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Brass Instruments Buying Guide

Whether you want to introduce your children to music or become a great jazz musician, you'll find a large selection of brass instruments, including trumpets, cornets, flugelhorns, French horns, trombones, and tubas,etc.

Select a brass instrument

Choose a brass instrument that produces sounds you like to hear.

·Trumpets: Trumpets have a bright, crisp sound. This type of horn has three valves on top that produce different notes when pressed in different combinations.

·Cornets: Similar in construction to the trumpet, the cornet's tube grows much wider toward the end. Cornets produce a richer, thicker sound than trumpets, but are tuned to the same pitch.

·French horns: The French horn produces mellow sounds an octave lower than the trumpet and cornet and can challenge beginners. French horns are made up of a tube of coiled brass with a flared bell at one end and a mouthpiece at the other. It has three valves. Double horns are also available that have four valves. 

·Trombones: Trombones produce mellower sounds than trumpets and make a great choice for beginning or young musicians. The straight trombone is the simplest to master, with no tubing inside the main section. The F-rotor trombone, by contrast, has extra tubing within the main loop. Students usually learn on a straight tenor trombone and later challenge themselves with an F-rotor trombone.

·Tubas: Tubas, the largest member of the brass instruments family, produce bass sounds and can be fairly expensive. Each tuba has three valves and a long tube of brass that widens as it gets to the flared bell end.

·Flugelhorns: The flugelhorn, also spelled "fluegelhorn," resembles a cornet, but has a wider bore. It sounds similar to the trumpet and cornet.

Common marching band brass instruments include the cornet, mellophone, euphonium, trombone, and sousaphone.

Understand the Anatomy of Brass Instruments

When evaluating a brass instrument, understand its anatomy.

·Leadpipes: A leadpipe, also known as a mouthpipe, is tapered tubing that runs between the mouthpiece and bore tubing. You can find leadpipes made of red brass, yellow brass, and sterling silver. Although all metals require regular cleaning, red brass has a high copper content, which makes it more corrosion resistant than yellow brass. Silver leadpipes are most often found in intermediate and professional-level instruments.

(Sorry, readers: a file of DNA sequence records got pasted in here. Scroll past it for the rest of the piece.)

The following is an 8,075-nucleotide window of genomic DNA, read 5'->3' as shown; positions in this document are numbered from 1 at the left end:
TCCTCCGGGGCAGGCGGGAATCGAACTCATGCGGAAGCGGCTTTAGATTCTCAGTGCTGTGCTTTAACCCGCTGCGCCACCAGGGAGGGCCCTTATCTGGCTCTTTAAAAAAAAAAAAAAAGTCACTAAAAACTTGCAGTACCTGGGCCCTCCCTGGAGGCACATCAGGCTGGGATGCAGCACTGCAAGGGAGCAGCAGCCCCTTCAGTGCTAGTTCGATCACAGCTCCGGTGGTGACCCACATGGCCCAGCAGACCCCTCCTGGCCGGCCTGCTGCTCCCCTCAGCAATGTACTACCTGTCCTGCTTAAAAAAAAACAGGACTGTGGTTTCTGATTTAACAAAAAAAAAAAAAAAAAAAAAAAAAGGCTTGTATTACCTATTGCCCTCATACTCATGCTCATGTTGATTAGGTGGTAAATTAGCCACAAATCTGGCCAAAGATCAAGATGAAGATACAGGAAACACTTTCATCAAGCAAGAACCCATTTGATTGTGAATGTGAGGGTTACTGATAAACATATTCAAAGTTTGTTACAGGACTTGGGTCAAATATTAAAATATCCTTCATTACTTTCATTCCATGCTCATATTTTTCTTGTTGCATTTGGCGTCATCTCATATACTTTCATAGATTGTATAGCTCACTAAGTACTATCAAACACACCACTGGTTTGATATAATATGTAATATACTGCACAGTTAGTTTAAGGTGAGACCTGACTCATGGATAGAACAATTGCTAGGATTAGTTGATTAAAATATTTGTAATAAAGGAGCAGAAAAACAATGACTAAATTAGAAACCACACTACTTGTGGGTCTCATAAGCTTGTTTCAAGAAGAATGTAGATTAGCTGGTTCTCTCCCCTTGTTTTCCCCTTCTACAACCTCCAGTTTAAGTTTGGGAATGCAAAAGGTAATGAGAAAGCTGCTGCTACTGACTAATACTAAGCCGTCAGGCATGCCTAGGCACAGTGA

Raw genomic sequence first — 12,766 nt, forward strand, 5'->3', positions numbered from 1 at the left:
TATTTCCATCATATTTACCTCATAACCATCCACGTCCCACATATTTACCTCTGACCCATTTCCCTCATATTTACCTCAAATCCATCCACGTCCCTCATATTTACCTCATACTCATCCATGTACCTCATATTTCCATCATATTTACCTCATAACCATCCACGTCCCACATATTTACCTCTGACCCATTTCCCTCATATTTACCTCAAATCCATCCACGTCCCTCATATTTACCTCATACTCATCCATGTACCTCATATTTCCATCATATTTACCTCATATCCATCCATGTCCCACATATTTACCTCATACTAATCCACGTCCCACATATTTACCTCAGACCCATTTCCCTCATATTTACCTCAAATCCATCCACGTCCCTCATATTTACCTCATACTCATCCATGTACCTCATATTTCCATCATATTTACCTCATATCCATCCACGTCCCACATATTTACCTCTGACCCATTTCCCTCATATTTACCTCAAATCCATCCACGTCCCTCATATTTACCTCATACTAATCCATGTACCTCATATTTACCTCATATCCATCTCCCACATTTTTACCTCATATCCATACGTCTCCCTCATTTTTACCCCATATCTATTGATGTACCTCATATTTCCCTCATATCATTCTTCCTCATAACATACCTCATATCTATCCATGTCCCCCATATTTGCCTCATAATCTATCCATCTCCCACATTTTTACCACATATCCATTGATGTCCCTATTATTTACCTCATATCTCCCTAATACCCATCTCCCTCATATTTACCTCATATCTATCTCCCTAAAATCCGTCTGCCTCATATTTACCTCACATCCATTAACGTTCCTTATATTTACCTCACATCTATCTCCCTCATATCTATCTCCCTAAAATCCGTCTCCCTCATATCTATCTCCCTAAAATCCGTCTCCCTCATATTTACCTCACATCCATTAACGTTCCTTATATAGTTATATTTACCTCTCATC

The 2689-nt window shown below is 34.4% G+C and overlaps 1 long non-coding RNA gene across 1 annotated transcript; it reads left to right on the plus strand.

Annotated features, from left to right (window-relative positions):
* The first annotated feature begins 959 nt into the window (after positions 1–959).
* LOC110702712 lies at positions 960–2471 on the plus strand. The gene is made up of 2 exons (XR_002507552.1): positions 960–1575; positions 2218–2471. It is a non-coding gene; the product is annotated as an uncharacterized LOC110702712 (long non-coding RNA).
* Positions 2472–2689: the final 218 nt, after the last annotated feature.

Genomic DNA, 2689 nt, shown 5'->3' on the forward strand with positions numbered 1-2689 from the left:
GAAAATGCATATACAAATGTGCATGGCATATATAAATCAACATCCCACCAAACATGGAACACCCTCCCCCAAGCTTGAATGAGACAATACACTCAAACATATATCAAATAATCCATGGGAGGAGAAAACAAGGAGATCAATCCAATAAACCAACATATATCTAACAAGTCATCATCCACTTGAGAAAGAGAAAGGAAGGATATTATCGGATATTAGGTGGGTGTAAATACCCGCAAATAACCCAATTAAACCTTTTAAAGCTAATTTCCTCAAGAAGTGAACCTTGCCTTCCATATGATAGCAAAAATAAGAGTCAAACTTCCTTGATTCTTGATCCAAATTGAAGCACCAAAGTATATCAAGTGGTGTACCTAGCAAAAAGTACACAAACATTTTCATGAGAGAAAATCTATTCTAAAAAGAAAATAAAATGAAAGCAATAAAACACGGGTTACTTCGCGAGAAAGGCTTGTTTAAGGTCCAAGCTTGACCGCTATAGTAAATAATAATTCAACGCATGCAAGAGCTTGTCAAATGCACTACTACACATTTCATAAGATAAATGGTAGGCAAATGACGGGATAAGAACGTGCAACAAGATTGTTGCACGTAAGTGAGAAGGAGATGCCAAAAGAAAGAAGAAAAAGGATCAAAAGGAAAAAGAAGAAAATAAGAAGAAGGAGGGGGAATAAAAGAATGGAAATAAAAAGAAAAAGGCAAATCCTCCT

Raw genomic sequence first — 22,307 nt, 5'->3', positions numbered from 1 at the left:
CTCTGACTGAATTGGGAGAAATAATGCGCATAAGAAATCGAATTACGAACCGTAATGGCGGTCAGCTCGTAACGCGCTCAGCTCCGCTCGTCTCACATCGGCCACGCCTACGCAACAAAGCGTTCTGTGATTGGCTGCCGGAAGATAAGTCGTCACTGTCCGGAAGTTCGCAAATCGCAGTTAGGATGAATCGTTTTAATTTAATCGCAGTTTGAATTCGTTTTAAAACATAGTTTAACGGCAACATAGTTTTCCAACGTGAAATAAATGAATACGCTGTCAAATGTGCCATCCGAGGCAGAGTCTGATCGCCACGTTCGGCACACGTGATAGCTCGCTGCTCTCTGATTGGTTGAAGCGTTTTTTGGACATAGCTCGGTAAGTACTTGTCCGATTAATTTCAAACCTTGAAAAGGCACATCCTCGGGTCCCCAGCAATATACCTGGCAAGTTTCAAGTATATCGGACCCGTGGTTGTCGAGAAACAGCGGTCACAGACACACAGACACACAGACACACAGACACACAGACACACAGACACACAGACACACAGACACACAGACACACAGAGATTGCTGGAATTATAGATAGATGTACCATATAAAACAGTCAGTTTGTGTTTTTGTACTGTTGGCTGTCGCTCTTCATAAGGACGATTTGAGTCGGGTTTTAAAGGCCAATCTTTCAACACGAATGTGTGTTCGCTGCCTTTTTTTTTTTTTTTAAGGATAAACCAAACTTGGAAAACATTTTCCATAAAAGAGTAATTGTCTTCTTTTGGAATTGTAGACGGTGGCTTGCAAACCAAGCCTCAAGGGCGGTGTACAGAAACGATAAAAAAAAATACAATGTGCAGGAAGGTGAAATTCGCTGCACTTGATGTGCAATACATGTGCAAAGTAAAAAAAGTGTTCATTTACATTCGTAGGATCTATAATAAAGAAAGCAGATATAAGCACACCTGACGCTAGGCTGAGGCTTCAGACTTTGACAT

·Bores: Bore size, the inside diameter of tubing, determines the characteristics of the sound produced by a brass instrument. Instruments with larger bores require more effort to play. Therefore, younger players may find it easier to sustain notes and achieve a good tone on small-bore instruments. One of the big differences between a trumpet and cornet is the bore. The trumpet has 1/3 conical bore and 2/3 cylindrical bore, which allows it to produce a more brilliant tone than the cornet. The cornet has 2/3 conical bore and 1/3 cylindrical bore, which allow it to produce a more mellow sound than the trumpet.

·Valves: Valves, fixed lengths of tubing, allow players to adjust the length of a brass instrument's sound column in order to modify pitch or tone and play a wider variety of notes. Two common valves used for brass instruments are piston valves and rotary valves. Press piston valves, like those used on the American trumpet, vertically to open and close the airway. Pistons should play smoothly and quickly. Durable nickel-plated pistons are often found on student instruments, stainless steel pistons may be found on intermediate instruments, and Monel pistons are often found on professional instruments. Press rotary valves, like those used on the French horn, to rotate your valve into place.

·Tuning slides: Certain brass instruments use slides for tuning, allowing you to adjust the length of an air column in small increments. These instruments typically have one slide in the main tube and a slide on each major valve loop.

·Bells: Bells are the flared openings on a brass instrument. Bells can vary in size and taper, both of which can affect the sound of the instrument in subtle ways. Most bells are welded, but some are one-piece and hand-hammered. Because bell construction helps determine tone and response, look at welded bells carefully. You'll want a smooth, even seam that looks seamless. The bell is usually made of yellow brass, but can also be made of rose brass or (rarely) silver brass. The "flare" of bell construction varies widely between brands.

·Finishes: Finishes range from clear lacquer to silver plate. Silver plate, a lighter finish, tends to have less impact on the volume of an instrument.